__________________________

From Gesselmeltwerke probably Vol XIII or XVI in the electronic version : Section V : Jenseits des Lustprinzips : 1920 : Sigmund Freud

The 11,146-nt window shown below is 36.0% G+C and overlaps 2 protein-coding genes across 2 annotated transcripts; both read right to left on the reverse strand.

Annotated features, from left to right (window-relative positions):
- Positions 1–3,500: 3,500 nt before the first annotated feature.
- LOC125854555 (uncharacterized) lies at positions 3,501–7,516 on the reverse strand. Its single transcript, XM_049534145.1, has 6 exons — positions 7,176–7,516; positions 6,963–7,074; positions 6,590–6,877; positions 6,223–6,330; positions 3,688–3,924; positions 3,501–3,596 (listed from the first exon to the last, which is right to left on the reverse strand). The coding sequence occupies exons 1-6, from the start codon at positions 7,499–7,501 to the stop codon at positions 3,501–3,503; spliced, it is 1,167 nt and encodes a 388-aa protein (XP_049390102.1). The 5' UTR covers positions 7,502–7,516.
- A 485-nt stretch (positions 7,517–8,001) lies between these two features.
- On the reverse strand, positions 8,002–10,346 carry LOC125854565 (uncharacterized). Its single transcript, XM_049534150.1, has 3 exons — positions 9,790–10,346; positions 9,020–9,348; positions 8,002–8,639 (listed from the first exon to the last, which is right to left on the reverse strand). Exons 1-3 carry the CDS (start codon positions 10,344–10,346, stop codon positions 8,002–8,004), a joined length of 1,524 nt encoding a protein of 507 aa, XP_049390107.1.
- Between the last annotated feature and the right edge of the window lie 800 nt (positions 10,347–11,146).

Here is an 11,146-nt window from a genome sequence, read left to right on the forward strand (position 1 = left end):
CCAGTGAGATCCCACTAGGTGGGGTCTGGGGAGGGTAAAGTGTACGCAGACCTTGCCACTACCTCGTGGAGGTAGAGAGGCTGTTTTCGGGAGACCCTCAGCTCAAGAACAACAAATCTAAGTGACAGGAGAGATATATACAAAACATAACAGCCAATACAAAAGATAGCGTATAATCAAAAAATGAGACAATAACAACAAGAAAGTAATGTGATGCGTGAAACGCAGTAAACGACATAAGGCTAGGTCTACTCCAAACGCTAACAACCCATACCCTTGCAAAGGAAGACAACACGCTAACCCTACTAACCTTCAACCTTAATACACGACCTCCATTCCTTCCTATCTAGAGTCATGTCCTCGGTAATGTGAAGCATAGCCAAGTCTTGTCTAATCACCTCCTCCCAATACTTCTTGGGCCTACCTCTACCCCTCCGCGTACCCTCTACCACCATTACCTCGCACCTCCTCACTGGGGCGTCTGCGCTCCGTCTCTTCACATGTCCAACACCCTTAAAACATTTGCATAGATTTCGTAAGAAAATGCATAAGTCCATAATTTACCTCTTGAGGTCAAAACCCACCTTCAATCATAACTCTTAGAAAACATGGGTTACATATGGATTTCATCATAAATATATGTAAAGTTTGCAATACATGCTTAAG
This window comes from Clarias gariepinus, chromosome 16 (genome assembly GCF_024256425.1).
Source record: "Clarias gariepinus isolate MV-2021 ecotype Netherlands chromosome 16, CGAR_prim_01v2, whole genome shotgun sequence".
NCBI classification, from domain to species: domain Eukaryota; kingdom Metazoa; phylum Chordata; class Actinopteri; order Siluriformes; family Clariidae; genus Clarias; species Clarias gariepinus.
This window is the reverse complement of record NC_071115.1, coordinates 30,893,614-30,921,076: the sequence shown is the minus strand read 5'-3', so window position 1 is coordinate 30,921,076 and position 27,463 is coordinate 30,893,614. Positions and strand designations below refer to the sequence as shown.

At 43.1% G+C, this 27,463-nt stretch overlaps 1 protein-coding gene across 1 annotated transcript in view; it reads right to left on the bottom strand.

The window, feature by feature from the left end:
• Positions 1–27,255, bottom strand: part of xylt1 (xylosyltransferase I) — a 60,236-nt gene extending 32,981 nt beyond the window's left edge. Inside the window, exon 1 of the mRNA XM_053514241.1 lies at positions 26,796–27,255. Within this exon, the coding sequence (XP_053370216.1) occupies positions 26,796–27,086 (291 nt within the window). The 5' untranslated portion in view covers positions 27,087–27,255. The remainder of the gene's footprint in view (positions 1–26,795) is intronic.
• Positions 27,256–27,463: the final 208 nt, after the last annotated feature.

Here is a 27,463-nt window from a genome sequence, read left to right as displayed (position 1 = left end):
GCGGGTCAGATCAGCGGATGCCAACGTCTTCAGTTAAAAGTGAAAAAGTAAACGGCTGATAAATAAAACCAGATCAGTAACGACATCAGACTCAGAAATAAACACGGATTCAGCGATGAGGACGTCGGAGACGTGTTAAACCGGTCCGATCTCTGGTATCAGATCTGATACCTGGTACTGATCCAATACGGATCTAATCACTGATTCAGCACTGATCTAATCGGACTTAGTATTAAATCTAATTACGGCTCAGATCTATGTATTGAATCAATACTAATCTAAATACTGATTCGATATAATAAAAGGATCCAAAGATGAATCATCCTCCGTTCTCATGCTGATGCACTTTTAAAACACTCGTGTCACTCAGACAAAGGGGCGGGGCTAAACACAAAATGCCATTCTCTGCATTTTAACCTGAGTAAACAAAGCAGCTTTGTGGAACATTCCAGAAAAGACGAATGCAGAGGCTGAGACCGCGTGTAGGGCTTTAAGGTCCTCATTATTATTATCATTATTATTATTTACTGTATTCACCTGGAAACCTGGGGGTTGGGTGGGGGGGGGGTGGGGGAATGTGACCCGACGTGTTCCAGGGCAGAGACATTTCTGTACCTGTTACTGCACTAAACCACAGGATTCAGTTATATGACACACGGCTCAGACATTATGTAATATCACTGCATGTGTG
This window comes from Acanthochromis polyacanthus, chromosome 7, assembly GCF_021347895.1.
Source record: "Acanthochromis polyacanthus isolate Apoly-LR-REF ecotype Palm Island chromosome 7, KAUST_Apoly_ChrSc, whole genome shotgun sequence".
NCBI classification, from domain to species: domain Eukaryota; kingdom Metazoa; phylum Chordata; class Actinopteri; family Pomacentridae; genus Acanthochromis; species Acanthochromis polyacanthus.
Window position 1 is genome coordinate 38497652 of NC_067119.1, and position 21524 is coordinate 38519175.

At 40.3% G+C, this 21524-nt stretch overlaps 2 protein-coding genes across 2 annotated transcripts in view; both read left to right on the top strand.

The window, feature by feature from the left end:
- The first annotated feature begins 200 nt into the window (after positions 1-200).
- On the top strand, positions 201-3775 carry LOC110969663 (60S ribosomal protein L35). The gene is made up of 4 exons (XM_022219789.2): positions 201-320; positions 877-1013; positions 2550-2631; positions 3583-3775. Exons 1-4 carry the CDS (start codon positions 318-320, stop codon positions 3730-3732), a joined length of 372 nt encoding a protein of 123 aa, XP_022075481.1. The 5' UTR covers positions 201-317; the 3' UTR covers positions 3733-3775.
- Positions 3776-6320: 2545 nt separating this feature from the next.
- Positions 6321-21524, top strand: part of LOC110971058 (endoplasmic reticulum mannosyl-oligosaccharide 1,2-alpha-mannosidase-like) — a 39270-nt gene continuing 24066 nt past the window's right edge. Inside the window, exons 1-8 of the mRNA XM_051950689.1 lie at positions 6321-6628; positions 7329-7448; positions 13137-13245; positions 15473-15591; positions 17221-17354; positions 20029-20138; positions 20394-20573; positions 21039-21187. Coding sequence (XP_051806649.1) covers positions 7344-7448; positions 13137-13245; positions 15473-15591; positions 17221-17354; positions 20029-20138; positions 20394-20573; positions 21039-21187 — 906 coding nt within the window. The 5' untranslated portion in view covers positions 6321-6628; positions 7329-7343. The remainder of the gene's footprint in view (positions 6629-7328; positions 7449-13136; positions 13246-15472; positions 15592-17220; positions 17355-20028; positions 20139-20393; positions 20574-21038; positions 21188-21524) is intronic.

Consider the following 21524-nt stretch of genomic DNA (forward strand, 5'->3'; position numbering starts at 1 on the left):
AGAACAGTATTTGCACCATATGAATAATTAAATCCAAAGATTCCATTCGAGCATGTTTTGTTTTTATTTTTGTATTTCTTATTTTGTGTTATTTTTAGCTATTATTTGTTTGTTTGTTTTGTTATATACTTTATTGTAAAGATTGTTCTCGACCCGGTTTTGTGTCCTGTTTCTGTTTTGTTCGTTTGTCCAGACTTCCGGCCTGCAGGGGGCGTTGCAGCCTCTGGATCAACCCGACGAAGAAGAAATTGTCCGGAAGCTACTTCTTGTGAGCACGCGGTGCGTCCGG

Wenn also alle organischen Triebe konservativ, historisch erworben und auf Regression, Wiederherstellung von Früherem, gerichtet sind, so müssen wir die Erfolge der organischen Entwicklung auf die Rechnung äußerer, störender und ablenkender Einflüsse setzen. Das elementare Lebewesen würde sich von seinem Anfang an nicht haben ändern wollen, hätte unter sich gleichbleibenden Verhältnissen stets nur den nämlichen Lebenslauf wiederholt. Aber im letzten Grunde müßte es die Entwicklungsgeschichte unserer Erde und ihres Verhältnisses zur Sonne sein, die uns in der Entwicklung der Organismen ihren Abdruck hinterlassen hat. Die konservativen organischen Triebe haben jede dieser aufgezwungenen Abänderungen des Lebenslaufes aufgenommen und zur Wiederholung aufbewahrt und müssen so den täuschenden Eindruck von Kräften machen, die nach Veränderung und Fortschritt streben, während sie bloß ein altes Ziel auf alten und neuen Wegen zu erreichen trachten. Auch dieses Endziel alles organischen Strebens ließe sich angeben. Der konservativen Natur der Triebe widerspräche es, wenn das Ziel des Lebens ein noch nie zuvor erreichter Zustand wäre. Es muß vielmehr ein alter, ein Ausgangszustand sein, den das Lebende einmal verlassen hat und zu dem es über alle Umwege der Entwicklung zurückstrebt. Wenn wir es als ausnahmslose Erfahrung annehmen dürfen, daß alles Lebende aus inneren Gründen stirbt, ins Anorganische zurückkehrt, so können wir nur sagen: Das Ziel alles Lebens ist der Tod, und zurückgreifend: Das Leblose war früher da als das Lebende.